Forget Baby Yoda. 'Hamilton' is Disney+'s best new weapon in the streaming wars

Ryan Faughnder, Los Angeles Times on

Published in Entertainment News

Walt Disney Co. did not throw away its shot with the streaming debut of "Hamilton."

The filmed version of Lin-Manuel Miranda's Broadway smash drove a surge in downloads of the streaming service Disney+ during the Fourth of July weekend, according to data firm Sensor Tower.

Preliminary estimates show that the Disney+ app was installed for the first time by 1 million Apple App Store and Google Play users July 3-5, the San Francisco-based firm said Monday. That number represented an increase of about 79% from the prior weekend, Sensor Tower said.

A Disney+ spokeswoman said the company does not comment on third-party data and has no plans to immediately release its own figures. (App downloads are not the same as subscriptions, which is what really matters to the company.)

Nonetheless, the introduction of "Hamilton" was clearly a major boost for the streamer, said Randy Nelson, head of mobile insights for Sensor Tower.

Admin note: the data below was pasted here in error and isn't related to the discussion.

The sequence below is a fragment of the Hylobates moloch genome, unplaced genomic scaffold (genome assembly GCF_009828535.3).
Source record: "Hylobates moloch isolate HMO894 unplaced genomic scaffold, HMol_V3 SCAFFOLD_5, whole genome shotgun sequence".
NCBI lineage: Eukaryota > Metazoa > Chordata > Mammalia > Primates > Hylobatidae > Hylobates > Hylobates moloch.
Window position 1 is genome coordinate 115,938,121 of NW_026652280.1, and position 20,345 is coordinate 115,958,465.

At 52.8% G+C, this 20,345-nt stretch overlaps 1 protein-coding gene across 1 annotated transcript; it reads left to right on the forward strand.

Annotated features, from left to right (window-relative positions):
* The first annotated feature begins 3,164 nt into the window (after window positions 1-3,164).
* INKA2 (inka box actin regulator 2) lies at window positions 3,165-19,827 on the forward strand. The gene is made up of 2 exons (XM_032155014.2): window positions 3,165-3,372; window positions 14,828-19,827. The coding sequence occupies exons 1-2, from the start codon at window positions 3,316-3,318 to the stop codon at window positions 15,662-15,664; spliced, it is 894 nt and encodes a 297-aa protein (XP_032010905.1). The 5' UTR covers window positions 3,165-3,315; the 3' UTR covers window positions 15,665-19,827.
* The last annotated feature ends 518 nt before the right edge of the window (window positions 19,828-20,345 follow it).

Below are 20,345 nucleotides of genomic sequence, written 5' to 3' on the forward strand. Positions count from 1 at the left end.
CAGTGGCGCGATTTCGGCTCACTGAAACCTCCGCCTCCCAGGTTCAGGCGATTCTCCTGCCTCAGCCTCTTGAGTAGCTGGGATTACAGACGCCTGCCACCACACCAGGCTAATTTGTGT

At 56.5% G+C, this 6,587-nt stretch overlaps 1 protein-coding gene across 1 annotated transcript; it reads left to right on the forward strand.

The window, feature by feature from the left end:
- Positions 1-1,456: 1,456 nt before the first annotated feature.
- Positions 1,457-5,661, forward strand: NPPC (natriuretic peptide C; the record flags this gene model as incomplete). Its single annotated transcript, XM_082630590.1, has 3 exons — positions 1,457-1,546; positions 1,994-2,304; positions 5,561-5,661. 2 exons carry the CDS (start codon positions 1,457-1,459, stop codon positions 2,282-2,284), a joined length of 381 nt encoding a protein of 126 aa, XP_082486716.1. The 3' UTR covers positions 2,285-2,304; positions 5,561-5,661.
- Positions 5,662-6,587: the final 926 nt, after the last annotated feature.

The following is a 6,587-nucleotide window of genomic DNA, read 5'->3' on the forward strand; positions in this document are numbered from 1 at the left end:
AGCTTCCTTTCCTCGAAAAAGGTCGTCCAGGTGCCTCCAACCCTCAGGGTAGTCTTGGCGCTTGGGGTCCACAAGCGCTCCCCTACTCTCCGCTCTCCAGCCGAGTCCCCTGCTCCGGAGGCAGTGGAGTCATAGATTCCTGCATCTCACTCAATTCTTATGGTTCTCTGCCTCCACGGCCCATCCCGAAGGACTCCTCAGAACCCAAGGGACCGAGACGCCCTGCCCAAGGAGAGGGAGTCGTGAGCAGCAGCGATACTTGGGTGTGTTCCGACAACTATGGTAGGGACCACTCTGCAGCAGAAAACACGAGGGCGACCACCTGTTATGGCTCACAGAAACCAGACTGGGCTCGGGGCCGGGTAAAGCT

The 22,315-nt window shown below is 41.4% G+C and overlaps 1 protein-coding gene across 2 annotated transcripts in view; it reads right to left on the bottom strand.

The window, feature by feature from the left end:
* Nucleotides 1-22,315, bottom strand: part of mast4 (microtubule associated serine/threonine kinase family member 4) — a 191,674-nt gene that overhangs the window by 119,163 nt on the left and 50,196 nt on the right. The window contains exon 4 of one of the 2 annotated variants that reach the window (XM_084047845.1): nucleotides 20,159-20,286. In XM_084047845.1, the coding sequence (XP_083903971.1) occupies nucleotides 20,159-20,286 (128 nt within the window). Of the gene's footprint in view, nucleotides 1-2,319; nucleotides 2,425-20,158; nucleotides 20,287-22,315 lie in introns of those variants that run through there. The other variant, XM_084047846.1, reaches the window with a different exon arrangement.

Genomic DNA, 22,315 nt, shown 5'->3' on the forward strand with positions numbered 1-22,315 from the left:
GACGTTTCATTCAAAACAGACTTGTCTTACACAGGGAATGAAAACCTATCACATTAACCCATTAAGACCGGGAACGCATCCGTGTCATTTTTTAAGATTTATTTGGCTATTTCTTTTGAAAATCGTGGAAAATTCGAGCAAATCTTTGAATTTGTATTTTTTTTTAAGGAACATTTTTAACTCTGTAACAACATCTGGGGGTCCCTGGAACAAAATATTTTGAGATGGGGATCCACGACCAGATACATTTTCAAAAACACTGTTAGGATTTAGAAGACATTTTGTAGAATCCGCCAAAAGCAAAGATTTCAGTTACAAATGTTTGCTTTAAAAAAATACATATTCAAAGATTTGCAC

"Our data indicates that Hamilton has resulted in a greater increase in users for the service than any other original content added to it so far this year," Nelson said in an email.


The service was already in a strong position. Disney last released subscriber numbers in May, saying the streaming service had hit 54.5 million paying subscribers worldwide since its November launch. The company is expected to give another subscriber update Aug. 4 when it reports third-quarter earnings.

Disney paid $75 million for the rights to distribute the filmed version of the Tony-winning production, which was shot in New York with its original cast in 2016. The movie was directed by Thomas Kail and stars Miranda as one of the Founding Fathers, Alexander Hamilton. The cast also includes Leslie Odom Jr., Daveed Diggs and Phillipa Soo.

The Burbank-based entertainment giant had previously planned to release the movie in theaters in fall 2021, giving fans of the stage version, as well as those who hadn't seen it yet, a chance to experience it on the big screen. Analysts expected the show to be a box office hit because of the continued interest in the cultural phenomenon.

However, with theaters shut down and Broadway closed because of the COVID-19 pandemic, Disney decided to put the film directly on its streaming service, which charges a monthly fee of $7 by itself and $13 when bundled with ESPN+ and Hulu.


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